Leaving Ada to go to work gets harder as she gets older. As a baby at daycare, yeah, she cried. At that age there is a lot of crying so it is less effective at pulling every heart string that I have. I admit I wasn't very emotional on the first day of daycare. I do remember walking away from dropping her off and feeling like I should be having the freak out moment I expect moms to have, but I didn't.
Now...well, she has just started this thing where she clings on to me in a vise-like bear hug for a few seconds when I drop her off. She didn't do it the first two weeks but I think this week, she wised up suddenly. And it could be so much worse. I'm only getting a short crying wail as Alison guides her into the vestibule. Typically followed by a text message saying all is well by the time they get upstairs and start to play.
On the other hand... last week when I would pick Ada up from her days with Will, she didn't want to walk home. I'd coax her into walking the whole three blocks so that we didn't get into a habit of me carrying her all the time since I'm not dealing with a stroller each morning. It was going just great until we got to our house and had two days of extraordinary tantrums, literally on the threshold of our building entrance. And the biggest tantrums I've ever seen Ada throw -- which is significant but still much less dramatic than most kids her age. They start with her dropping to the ground, laying on her belly, pounding her fits and kicking her feet into the floor (gently in Ada's case), and screaming hysterically until her breathing becomes irregular and I finally give in and rescue her from the most horrible moment of her life thus far. Of course, the door is wide open and no less than ten neighbors have walked or driven by to witness the spectacle and grin along with me. It's kind of funny, but not. And I'd never tell her that.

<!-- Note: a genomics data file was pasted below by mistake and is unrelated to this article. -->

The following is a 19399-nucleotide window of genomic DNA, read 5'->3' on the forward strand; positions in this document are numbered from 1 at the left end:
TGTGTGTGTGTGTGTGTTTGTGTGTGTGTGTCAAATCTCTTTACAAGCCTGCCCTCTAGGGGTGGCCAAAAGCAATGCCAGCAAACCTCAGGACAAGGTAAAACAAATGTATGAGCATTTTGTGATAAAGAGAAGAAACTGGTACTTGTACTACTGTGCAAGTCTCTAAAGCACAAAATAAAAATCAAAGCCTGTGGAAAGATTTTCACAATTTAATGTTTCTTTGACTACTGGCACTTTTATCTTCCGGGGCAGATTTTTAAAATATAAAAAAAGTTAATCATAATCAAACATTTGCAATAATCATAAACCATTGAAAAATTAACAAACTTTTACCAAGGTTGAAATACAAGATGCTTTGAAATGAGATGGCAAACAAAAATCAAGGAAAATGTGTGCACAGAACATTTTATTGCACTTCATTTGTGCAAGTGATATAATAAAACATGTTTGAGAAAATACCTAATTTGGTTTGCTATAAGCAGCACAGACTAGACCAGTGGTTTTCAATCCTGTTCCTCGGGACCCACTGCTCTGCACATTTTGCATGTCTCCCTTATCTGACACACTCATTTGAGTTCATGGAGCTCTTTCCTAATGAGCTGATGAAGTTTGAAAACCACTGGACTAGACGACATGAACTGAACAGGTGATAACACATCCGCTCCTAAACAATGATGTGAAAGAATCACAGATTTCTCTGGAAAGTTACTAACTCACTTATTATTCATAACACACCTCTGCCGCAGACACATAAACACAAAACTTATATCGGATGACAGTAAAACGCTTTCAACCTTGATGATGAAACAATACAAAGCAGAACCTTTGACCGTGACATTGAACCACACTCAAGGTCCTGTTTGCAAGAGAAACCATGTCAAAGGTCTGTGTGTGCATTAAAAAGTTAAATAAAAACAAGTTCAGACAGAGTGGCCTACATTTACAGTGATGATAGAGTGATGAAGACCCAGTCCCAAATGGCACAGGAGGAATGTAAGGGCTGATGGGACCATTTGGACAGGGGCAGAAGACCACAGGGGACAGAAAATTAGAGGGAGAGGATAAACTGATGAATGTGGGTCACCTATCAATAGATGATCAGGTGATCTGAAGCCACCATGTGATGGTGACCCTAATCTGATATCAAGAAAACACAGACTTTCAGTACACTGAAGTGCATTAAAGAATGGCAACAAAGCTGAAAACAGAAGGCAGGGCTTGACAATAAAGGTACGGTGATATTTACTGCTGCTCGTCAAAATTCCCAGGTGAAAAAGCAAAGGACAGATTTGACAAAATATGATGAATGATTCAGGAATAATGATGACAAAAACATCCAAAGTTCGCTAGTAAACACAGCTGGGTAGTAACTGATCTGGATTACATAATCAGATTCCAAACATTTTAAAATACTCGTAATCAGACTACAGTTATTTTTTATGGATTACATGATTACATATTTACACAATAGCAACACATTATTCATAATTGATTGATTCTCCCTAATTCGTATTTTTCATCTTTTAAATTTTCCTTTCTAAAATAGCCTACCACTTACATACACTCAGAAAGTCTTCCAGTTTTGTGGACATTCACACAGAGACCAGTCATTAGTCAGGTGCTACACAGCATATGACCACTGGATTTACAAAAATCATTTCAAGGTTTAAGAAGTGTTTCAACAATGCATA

According to Colette and the half-dozen books she's read on how to be a good mom (she is my version of Cliff's Notes) she suggests I crouch down to Ada's level, acknowledge her feelings and the situation, and offer support. At least I think that's what she suggested. It seems to work and she's a pretty mellow kid so after two days of tantrums in the doorway, she was done. Hopefully, next week she'll forget about the whole strategy of clinging to mommy before her days playing with Will. At least I know that Alison is taking good care of her, she's learning new things, she comes back in a great mood, and she's safe. That peace of mind is priceless. Kudo's to Alison for making her happy (and me happy too!)
Moral of the story: It's okay to let go of your children. It's okay for them to throw an occassional tantrum and have a dramatic parting of ways when you leave. Just be strong, help guide them through it and hope that it's only temporary.